Welcome back to Freaky Friday’s with Michelle Roth. I’ll be your host. Michelle Roth. 😉 Today we’ll be talking about showing versus telling. This is one of the trickiest things to explain. Some blogs say to avoid adverbs. Some say that using more dialog helps. Some say that using stronger verbs helps. … so you get what I’m saying? Everyone has thoughts on how to avoid it, but really. What IS showing vs. telling. The easiest way to explain is to give you some examples.
Example One: Bob slowly walked down the lane to get the mail.
Example Two : Bob moved at a snail’s pace through the early morning fog, his feet shuffling against the concrete as he headed toward the mail box.
See what I did there? Bob is moving in both examples, but one of them was more interesting to read, right? In the second example, I don’t outright TELL you that Bob is walking slowly, but.. he’s moving through the early morning fog at a snail’s pace. His feet are shuffling against the pavement as he goes to fetch the mail.
Now you know that Bob’s going to get the mail, but .. maybe the second example makes you think of an older man in a maroon cardigan, beige checked pants and a cabbie hat that carries Werther’s Original in his pocket for his grandkids. Bob turns into a real person for a minute there when the reader begins to infer other things about him that you haven’t explained.
Example Three: Stella moaned with pleasure when Ian began to tease her nipples. She sighed his name.
Example Four: Her eyes fluttered closed as she lost herself in his words and the sensation of his work-roughened hands teasing her tender flesh. She let out a small whimper as he began to gently pinch and pull at the tight peaks. When she called his name, it came out as nothing more than a breathy sigh.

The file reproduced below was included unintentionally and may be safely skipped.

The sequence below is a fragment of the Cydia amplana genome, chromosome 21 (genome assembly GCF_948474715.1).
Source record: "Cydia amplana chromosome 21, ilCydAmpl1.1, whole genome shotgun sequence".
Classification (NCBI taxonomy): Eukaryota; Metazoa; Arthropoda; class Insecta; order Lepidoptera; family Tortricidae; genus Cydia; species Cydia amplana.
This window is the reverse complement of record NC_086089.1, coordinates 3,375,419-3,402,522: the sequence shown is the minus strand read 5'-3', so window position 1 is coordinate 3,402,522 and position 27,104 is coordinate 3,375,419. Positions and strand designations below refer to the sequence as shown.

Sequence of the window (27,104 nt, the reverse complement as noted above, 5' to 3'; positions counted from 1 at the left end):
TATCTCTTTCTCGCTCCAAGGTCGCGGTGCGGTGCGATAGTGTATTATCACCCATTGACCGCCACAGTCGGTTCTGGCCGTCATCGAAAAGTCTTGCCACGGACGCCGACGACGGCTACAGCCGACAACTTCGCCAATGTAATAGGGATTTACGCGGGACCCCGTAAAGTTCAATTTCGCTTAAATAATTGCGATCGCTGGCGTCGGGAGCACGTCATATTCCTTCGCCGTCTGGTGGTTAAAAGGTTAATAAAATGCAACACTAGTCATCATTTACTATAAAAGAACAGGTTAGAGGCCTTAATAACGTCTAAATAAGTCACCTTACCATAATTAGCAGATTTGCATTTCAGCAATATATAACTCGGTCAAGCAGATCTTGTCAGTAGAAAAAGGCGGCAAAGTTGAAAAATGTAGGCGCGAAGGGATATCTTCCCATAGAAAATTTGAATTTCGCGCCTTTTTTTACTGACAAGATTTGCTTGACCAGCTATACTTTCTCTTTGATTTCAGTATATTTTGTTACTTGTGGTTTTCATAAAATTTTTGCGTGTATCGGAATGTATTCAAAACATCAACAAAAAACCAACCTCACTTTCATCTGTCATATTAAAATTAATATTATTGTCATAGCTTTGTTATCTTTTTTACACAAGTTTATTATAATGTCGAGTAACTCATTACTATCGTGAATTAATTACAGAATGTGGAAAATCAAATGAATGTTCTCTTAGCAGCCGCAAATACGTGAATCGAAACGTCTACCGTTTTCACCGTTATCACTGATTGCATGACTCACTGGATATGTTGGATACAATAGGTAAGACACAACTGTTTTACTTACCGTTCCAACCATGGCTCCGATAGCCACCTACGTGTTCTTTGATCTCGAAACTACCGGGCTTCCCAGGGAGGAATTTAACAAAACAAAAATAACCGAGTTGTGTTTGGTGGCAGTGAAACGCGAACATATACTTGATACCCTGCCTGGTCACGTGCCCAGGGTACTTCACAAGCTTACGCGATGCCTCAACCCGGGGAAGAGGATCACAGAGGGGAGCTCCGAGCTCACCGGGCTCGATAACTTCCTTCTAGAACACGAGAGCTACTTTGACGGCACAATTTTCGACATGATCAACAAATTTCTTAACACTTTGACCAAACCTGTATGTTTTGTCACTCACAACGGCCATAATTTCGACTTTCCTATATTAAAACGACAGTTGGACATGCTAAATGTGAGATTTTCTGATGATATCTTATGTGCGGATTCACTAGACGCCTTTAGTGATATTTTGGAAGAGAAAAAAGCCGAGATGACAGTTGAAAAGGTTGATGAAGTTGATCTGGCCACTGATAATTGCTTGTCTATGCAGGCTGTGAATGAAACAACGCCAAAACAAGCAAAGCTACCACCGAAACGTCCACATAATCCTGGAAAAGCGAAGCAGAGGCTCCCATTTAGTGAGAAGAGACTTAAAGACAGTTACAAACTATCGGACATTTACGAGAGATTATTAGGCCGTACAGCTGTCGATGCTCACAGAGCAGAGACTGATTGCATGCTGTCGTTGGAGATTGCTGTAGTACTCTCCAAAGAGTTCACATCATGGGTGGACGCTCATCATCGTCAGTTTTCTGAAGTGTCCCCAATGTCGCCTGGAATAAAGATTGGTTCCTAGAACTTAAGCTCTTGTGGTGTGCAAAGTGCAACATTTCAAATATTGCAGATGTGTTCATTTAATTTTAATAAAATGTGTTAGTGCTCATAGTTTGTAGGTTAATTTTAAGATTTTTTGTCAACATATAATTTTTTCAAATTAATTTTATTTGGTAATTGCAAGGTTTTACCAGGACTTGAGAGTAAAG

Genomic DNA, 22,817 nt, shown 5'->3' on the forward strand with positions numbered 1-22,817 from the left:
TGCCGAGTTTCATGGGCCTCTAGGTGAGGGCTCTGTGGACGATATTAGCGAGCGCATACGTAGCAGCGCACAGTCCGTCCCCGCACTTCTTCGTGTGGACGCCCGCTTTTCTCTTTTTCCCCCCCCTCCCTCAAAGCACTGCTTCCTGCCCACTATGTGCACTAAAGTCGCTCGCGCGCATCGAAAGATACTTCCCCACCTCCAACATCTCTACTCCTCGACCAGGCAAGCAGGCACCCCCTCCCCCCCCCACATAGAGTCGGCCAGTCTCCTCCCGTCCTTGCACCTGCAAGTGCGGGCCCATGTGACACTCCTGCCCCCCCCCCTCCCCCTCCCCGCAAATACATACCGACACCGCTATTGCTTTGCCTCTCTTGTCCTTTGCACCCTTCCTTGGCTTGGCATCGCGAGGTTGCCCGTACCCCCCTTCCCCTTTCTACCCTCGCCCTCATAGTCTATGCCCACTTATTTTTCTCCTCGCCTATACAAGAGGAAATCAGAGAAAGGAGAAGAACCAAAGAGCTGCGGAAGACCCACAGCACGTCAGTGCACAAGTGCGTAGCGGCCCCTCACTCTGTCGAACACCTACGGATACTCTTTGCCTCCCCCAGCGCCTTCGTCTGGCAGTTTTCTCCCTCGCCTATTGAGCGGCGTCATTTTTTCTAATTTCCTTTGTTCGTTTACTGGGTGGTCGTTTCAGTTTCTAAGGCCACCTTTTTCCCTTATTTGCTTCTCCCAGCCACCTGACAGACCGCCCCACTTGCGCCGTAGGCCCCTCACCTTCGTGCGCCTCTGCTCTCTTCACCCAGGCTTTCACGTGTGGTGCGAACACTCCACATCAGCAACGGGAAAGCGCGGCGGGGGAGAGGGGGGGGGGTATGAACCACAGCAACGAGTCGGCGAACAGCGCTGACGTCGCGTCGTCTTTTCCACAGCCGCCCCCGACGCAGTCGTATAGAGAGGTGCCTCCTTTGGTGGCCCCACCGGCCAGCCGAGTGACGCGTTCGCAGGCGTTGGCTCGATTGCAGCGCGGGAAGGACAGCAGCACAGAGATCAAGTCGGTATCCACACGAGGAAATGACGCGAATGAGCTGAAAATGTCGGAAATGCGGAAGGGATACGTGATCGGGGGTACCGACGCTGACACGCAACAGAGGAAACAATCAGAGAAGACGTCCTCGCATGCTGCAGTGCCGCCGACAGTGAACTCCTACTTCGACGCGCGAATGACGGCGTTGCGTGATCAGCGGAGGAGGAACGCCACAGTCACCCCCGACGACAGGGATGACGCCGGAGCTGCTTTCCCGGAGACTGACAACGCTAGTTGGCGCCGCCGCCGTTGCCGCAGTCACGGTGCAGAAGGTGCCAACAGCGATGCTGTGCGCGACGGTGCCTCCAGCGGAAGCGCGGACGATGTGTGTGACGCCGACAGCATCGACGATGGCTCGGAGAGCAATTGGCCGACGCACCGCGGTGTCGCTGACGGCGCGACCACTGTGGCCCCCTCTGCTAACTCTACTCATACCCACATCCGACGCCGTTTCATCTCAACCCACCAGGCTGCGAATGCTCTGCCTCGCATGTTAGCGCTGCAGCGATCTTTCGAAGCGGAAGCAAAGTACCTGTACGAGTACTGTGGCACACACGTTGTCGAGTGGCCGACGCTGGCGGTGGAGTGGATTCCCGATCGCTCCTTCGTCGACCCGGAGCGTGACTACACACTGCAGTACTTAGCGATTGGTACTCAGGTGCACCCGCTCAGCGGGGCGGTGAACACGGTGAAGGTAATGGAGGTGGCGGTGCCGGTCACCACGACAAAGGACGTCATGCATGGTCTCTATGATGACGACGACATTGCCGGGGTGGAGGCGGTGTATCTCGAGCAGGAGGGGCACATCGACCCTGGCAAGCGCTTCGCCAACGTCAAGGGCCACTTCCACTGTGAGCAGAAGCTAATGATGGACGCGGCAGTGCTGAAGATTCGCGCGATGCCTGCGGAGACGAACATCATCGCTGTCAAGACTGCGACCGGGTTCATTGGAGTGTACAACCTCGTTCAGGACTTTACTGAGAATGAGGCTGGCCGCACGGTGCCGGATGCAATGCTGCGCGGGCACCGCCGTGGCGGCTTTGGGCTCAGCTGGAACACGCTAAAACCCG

Example three gets the point across. Ian was playing with Stella’s boobies. She was enjoying that. Example FOUR, however, tells you more. Perhaps he was telling her something she needed to hear. Maybe she hadn’t been touched that way in a long time. Perhaps she was pleased because he knew exactly how to touch her even though this was their first encounter. Stella may not have been entirely expecting the contact at all, because she was somewhat incapable of speech. Maybe she was incapable of talking about it because it was so damn good.
Again, the reader gets to draw their own conclusions when you don’t dumb it down for them.
Example Five: Rick talked dirty to Tessa.
Example Six: “Fuck, Tessa. That’s it,” he said when she rocked her hips more frantically against his hand. “You have no idea how much I want to taste you, how much I want to bend you over this railing and slide my cock into your tight little pussy. Audience be damned. Is that what you want, Tessa?”
Do I really need to explain this one? Tessa is a lucky girl. I’m just saying. 😉
(BTW, examples four and six were from Men for Hire and Slow Burn if you wanted to go shopping)
To simplify why Showing VS. Telling is so very important, I’ll just say this. Readers want to get lost in a book for any number of reasons. By giving them glimpses into the character’s world instead of just telling them a series of thoughts and emotions they go through, it will not only make for a better book, but it will also make for a happier reader.
Okay, so now that you know what Showing VS. Telling IS.. how do you avoid it?
Don’t tell us what the character was doing.. Tell us what it looked like, or show them doing it. If all else fails, use dialog.
Don’t tell us how the character felt, describe their facial expressions, body language, etc.
Don’t tell us how the character did something (slowly, quickly), show us facial expressions, body language, and other indicators that make us realize they’re moving slowly, quickly, etc.
Be descriptive. Be specific. The more vivid you make it, the more likely the reader is to get emotionally involved in your story. The more entangled in your stories the readers are, the more likely they are to buy your books. You see where I’m headed with this, right? 😉
Til next week, my lovelies, I bid you adieu!